# Quadrilateral from a Segment

Here is Problem 22 from the 1968 Annual High School Mathematics Examination:

A segment of length 1 is divided into four segments. Then there exists a quadrilateral with the four segments as sides if and only if each segment is

- equal to $\frac{1}{4}$
- equal to or greater than $\frac{1}{8}$ and less than $\frac{1}{4}$
- greater than $\frac{1}{8}$ and less than $\frac{1}{2}$
- greater than $\frac{1}{8}$ and less than $\frac{1}{4}$
- less than $\frac{1}{2}$

A solution is also included in the book [*The Contest Problem Book*, pp. 102-103]:

Fundamental in the proof is the fact that a quadrilateral with four given segments as sides exists if and only if the length of each segment is less than the sum of the lengths of the other three. (The "only if" part is obvious since the lengths of a polynomial path is at least equal to the distance between its endpoints. On the other hand, if the length of each segment is less than the sum of the lengths of the other three, label the segments so that $s_1 + s_2 \ge s_3 + s_4$. Then there is a triangle with sides $s_1$, $s_2$, and $s_3 +s_4$. This triangle may be viewed as a quadrilateral with sides $s_1$, $s_2$, $s_3$ and $s_4$.) Now let $s_1$, $s_2$, $s_3$ and $s_4$ denote the lengths of the segments. If a quadrilateral exists, then by the fact mentioned above,

$s_1 \lt s_2 + s_3 + s_4$.

By hypothesis,

$s_1 + s_2 + s_3 + s_4 = 1$.

If we replace the sum $s_2 + s_3 + s_4$ by a smaller number $s_1$, we obtain the inequality

$1 = s_1 + s_2 + s_3 + s_4 \gt s_1 + s_1 = 2s_1$,

so that $s_1 \lt \frac{1}{2}$.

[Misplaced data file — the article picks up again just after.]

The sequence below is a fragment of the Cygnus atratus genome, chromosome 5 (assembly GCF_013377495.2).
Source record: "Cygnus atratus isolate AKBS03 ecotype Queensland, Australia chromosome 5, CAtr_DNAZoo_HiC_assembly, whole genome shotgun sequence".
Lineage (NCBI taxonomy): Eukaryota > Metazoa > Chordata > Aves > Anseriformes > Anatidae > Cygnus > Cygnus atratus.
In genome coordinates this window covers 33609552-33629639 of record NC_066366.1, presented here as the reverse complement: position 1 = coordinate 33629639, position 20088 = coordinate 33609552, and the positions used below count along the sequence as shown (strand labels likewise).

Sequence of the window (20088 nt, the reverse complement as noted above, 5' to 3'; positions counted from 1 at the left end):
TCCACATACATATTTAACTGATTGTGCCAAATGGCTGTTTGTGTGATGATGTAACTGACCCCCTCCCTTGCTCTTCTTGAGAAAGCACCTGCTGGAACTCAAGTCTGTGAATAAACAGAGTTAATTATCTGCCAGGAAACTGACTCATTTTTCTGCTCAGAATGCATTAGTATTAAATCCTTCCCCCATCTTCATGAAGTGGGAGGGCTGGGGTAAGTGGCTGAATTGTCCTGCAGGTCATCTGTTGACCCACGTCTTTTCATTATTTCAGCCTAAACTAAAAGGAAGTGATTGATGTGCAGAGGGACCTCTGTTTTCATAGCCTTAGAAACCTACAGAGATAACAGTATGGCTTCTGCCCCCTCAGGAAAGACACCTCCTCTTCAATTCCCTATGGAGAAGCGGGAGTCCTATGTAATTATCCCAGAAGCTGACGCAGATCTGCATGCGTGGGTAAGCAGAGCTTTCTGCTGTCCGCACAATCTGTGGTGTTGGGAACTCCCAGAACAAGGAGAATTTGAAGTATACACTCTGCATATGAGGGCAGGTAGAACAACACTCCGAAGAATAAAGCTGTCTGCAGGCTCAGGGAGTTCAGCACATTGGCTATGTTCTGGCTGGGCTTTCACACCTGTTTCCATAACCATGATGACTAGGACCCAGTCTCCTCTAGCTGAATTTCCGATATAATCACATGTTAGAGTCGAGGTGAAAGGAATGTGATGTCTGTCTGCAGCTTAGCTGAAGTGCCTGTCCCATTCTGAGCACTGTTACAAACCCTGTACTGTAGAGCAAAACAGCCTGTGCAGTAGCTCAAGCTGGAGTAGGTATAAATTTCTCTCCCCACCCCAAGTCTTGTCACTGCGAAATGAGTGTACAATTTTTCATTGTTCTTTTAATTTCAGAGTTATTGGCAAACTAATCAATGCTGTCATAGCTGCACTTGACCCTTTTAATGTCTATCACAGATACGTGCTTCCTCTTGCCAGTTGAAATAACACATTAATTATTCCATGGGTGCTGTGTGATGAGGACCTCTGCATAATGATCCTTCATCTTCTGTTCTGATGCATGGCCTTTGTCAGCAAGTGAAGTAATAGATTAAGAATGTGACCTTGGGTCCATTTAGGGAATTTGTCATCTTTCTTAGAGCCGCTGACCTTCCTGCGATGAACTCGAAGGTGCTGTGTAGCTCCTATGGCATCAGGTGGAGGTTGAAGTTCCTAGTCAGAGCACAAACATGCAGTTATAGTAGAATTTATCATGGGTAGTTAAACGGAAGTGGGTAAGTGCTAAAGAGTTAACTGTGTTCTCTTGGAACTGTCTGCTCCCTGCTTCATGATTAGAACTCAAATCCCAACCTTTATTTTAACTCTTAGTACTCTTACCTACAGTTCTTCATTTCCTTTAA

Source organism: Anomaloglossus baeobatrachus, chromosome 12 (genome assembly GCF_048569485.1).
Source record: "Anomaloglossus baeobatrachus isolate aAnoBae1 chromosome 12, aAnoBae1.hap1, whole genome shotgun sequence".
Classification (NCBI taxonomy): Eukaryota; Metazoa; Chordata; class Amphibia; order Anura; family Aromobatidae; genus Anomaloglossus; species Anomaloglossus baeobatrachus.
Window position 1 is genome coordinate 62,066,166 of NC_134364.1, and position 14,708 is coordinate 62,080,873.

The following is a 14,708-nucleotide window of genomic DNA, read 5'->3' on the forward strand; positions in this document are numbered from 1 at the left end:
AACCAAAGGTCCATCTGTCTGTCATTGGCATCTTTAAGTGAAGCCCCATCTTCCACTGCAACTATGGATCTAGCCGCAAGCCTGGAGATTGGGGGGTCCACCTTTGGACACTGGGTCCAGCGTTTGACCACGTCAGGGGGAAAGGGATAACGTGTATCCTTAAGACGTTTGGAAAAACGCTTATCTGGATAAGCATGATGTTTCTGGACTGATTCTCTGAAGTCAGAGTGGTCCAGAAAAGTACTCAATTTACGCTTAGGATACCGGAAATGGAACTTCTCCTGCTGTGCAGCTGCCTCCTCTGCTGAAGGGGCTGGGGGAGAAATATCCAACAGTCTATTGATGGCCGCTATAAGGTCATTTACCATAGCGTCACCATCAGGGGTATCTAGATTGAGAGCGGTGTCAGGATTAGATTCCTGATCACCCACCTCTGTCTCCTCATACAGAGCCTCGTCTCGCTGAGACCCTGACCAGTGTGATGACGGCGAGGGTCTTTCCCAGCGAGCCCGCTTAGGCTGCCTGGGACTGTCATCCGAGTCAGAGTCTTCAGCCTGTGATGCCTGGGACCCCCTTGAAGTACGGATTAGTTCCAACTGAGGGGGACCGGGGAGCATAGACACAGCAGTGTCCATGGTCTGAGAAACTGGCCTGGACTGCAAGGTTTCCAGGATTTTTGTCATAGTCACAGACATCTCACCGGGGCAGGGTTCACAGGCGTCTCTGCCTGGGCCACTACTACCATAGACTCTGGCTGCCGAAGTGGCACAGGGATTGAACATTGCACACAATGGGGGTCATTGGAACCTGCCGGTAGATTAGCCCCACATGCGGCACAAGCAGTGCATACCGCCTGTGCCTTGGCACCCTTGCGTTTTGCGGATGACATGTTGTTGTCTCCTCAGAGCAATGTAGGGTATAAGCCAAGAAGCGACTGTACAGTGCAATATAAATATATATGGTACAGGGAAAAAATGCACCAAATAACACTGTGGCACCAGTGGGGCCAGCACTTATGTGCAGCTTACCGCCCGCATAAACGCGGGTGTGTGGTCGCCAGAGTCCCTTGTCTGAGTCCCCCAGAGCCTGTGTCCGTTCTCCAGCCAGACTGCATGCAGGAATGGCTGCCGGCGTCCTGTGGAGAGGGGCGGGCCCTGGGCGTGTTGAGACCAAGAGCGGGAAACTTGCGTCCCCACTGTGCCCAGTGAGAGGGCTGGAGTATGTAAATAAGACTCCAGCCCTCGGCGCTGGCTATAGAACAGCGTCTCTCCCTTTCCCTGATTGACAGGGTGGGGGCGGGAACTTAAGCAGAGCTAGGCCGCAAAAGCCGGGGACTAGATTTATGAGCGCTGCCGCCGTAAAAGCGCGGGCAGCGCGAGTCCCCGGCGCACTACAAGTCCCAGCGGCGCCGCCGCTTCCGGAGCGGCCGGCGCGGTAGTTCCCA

Since none of the four segments is any way special, we can deduce, by the same argument, that

$s_2 \lt \frac{1}{2}$, $s_3 \lt \frac{1}{2}$, and $s_4 \lt \frac{1}{2}$.

Conversely, if , $s_I \lt \frac{1}{2}$ $(I = 1, 2, 3, 4)$ and $s_1 + s_2 + s_3 + s_4 = 1$, then

$s_2 + s_3 + s_4 = 1 - s_1 > 1-\frac{1}{2} = \frac{1}{2} \gt s_1$,

so that $s_1 \lt s_2 + s_3 + s_4$. Corresponding inequalities hold for the other segments. Choice (E) is therefore correct. All the other choices fail; for example, a rectangle with adjacent sides of lengths $\frac{1}{16}$ and $\frac{7}{16}$ has perimeter $1$, yet is excluded by all other choices. Choice (D) is clearly excluded, since there is no such division into four segments.

(This is just a sample problem from a collection that has been reviewed elsewhere.)

**P.S.**

Speaking candidly, I have misread this proof and thought to categorize it as *invalid*. Putting it down on a page made clear that I was mistaken. However, the proof is still *incomplete*. The "if" part in the parenthesized portion of the proof misses the case where all four segments are equal, in which case there is no triangle with sides $s_1$, $s_2$, and $s_3 +s_4$. So that the argument, as published, fails. However, in that case the four sides may form a square or rhombi, showing that even then the four segments form a quadrilateral.

### References

- C. T. Salkind, J. M. Earl,
*The Contest Problem Book III*, MAA, 1973

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